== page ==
4. Don’t take the bait

Does Grandpa George feel compelled to share his political views because it’s his house? And, how many times has he reminded everyone he worked hard and paid his taxes, not like those youngsters?

As much as you want to point out to Grandpa George how things have changed since his day, you won’t change his mind, so don’t even go there.

Instead, prepare pat responses ahead of time that you can use repeatedly. Use a sincere tone and say something like, “You are a good man, Grandpa,” or “We appreciate all you’ve done, Grandpa,” and move on. It helps to think of your responses ahead of time, so you have them at the ready.

“Bonus: This is a great parenting tool,” Nyson said. “Rather than arguing with my teens when they didn’t like a no response, I would say, ‘I love you too much to argue,’ in a loving voice, then say nothing else. They quickly learned that this meant I was not going to argue with them, thus eliminating badgering.”

5. Accept that others don’t have to share your values

Do you think Grandpa George should keep his opinions to himself? Do you think your family shouldn’t eat turkey because you’re a vegetarian?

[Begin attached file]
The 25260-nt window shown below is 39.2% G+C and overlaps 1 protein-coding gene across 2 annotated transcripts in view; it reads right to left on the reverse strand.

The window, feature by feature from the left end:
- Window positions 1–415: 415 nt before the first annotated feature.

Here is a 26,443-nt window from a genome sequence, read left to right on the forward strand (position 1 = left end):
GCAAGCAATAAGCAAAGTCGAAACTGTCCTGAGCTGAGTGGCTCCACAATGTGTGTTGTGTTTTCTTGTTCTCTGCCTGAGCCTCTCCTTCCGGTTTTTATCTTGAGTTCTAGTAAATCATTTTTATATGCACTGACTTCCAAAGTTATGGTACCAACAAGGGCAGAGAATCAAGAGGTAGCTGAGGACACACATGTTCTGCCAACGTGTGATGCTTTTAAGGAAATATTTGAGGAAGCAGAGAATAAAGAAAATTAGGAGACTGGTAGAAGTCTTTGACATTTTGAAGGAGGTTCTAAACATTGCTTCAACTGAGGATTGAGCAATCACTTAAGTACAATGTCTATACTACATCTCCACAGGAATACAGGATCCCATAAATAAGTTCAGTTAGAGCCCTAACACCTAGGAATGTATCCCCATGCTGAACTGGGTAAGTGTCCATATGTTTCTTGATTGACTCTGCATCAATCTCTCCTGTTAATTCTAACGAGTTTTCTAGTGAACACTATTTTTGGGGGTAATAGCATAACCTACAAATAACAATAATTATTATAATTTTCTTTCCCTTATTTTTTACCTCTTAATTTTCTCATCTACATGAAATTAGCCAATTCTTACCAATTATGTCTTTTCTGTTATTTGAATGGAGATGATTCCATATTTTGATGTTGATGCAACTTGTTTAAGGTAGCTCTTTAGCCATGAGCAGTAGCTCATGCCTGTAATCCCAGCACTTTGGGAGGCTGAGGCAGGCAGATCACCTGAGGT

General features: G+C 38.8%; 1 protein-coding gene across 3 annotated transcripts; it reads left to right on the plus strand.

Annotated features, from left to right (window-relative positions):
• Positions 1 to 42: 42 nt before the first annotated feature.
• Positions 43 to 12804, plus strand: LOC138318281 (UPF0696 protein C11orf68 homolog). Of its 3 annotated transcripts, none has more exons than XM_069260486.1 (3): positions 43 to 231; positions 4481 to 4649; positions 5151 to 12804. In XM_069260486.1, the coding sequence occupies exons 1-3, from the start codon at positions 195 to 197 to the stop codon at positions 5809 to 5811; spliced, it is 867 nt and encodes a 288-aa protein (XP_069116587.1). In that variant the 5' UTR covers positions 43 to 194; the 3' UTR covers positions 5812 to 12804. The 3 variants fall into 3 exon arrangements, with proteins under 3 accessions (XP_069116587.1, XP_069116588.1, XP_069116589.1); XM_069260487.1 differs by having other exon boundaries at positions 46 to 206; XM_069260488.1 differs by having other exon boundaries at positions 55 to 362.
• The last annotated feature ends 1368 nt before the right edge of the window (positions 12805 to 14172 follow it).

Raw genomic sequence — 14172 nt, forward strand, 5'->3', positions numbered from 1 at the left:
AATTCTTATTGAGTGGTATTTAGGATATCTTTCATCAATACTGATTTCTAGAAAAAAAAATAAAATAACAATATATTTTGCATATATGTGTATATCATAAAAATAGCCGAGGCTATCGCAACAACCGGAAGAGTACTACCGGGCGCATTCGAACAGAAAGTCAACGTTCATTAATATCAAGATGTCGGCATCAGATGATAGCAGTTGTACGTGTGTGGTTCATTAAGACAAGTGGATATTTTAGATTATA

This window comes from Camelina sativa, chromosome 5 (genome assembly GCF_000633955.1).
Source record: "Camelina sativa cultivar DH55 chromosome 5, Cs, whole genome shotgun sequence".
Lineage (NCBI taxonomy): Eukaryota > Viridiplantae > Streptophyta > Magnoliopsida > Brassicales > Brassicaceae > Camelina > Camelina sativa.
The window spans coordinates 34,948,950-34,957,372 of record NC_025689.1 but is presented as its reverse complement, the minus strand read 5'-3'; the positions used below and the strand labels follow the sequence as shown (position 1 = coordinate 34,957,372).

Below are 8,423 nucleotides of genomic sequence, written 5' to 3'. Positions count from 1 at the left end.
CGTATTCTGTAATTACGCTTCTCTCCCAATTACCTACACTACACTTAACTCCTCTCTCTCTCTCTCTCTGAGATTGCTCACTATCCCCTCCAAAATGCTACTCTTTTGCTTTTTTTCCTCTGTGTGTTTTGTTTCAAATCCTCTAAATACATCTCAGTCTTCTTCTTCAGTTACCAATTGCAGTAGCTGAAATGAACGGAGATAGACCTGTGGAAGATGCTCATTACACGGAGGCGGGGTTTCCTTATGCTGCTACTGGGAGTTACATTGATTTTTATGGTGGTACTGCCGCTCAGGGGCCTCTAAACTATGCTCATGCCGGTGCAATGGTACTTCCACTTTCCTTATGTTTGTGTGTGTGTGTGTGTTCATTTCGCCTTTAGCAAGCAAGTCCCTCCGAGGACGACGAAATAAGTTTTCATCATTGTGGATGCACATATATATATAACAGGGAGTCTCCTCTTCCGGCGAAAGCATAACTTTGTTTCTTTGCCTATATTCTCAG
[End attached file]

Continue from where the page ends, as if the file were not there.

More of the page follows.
‘Shoulding’ on others will only result in anger and frustration for you. You get angry at others when they don’t do what you think they should, or do what you think they shouldn’t.

Try this trick next time you catch yourself saying should or shouldn’t about someone: Replace the word should with ‘doesn’t have to.’ Replace the word shouldn’t with ‘can.’


“Grandpa George should keep his opinions to himself” becomes “Grandpa George doesn’t have to keep his opinions to himself.”

“My family shouldn’t eat turkey” becomes “My family can eat turkey.”

“Practicing this helps to remind you every person is unique, and they are not wrong or less than because they have different values from yours,” Nyson said.

6. Don’t personalize

Did your mother make a passive-aggressive remark about how she thinks women with long grey hair look like witches? Do you think she said it because you stopped coloring your hair six months ago?